Video shows man grabbing officer's gun at Beaverton City Hall


I'm Biv Dick Black, the Over Poster.
BEAVERTON, Ore -- Police released surveillance video Monday that showed a man wrestling with an officer and grabbing his gun in Beaverton's City Hall.

Jared Leone,18, is accused of wrestling the gun away from a police officer and opening fire. No one was hit by the bullet.

The incident occurred just before 6 p.m. Friday at the Beaverton Police Department, which also serves as city hall. Police said Leone walked up to the records department and asked for help because he was overdosing. Officers tended to him at which point he tried to punch one of them.

Leone then managed to steal the officer's .40 caliber weapon and fired off one round.

The surveillance video shows nine officers taking Leone down. The struggle lasted more than five minutes.

The officers said Leone displayed super-human strength. They tazed Leone several times and said it had no effect.

He even managed to break a pair of metal handcuffs in the fight.

"This could've been tragic for sure," said Detective Sergeant Jim Shumway. "We could've had a dead officer or dead citizen inside."

The officer ended up with a shoulder injury. Leone went to the hospital to be treated for his overdose. He was then booked in the Washington County Jail on charges of assaulting a public safety officer, unlawful use of a weapon and resisting arrest.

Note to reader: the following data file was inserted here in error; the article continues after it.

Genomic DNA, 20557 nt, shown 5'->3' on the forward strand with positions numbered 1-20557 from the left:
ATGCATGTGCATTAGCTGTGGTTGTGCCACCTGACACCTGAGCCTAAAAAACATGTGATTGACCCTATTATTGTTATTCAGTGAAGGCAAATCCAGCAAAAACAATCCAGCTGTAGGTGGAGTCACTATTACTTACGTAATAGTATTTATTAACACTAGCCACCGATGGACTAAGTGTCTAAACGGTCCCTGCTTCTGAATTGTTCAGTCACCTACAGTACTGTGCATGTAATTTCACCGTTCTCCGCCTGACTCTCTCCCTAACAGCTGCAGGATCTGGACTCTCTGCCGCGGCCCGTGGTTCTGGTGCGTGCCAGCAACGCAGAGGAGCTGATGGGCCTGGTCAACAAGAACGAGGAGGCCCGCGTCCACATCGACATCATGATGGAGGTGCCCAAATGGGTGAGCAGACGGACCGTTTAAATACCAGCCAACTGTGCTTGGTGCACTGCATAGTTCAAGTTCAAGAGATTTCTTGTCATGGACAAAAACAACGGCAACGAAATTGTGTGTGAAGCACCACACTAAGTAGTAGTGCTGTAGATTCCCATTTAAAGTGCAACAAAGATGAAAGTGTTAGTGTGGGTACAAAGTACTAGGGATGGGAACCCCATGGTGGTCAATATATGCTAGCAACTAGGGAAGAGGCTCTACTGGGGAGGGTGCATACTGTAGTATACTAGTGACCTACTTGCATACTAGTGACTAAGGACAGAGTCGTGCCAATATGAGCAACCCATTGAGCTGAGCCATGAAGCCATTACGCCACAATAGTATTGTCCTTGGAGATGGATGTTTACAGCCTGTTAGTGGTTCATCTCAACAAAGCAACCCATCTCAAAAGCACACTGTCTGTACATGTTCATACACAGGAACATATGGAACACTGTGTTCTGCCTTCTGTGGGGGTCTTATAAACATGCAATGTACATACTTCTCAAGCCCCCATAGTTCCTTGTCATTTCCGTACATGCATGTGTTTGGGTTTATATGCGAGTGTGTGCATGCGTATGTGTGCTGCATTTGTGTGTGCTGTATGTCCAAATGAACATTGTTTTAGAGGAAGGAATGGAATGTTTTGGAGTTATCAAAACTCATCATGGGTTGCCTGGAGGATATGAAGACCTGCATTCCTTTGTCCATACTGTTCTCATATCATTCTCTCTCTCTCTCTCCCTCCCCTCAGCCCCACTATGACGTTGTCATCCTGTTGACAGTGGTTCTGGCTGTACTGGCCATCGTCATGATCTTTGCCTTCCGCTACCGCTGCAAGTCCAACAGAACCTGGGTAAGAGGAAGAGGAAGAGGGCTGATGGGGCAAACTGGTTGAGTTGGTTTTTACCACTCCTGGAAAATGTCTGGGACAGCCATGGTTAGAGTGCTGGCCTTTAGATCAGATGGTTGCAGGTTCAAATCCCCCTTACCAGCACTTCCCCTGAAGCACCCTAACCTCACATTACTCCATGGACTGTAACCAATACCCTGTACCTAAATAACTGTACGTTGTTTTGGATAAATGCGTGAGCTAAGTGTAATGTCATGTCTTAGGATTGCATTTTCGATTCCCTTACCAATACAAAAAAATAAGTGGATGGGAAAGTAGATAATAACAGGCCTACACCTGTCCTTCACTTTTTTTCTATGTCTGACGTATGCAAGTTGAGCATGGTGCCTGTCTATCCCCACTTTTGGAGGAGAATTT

Leone recently graduated from Vernonia High School and had been living in Seattle. He is scheduled to appear in court on Tuesday.
Video here:

And more info, turns out he was on shrooms.

Beaverton police say man who fired officer's gun was high on mushrooms, hallucinating

By Rebecca Woolington, The Oregonian
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on July 29, 2013 at 2:48 PM, updated July 29, 2013 at 3:00 PM


View full sizeJared Steven Leone, 18WCSO

A man accused of grabbing a Beaverton police officer's gun and firing it once during a struggle inside City Hall was high on mushrooms at the time and did not respond to police attempts -- including seven Taser blasts -- to control him, the department said Monday.

The incident started shortly before 6 p.m. Friday when 18-year-old Jared Steven Leone walked up to the police records division window, located inside City Hall, and told a clerk he was overdosing, said Detective Sgt. Jim Shumway, a Beaverton police spokesman. Leone reportedly banged his head on the bullet-proof window and started running in circles around the lobby.

Three officers contacted Leone, who was agitated, Shumway said. While the cops were talking to him, Leone reportedly swung and punched one of the officers in the head.

A six-minute struggle on the floor began. Leone quickly grabbed the officer's gun and fired it into a wall, Shumway said.

No one was hit.

"It's clear from the video, the officer didn't have a chance to try to protect the weapon from being removed from the holster," Shumway said. "The moment he grabbed it, he just happened to get lucky."

Leone, Shumway said, immediately fired the weapon after obtaining it.

"He got it, and he shot it," Shumway said.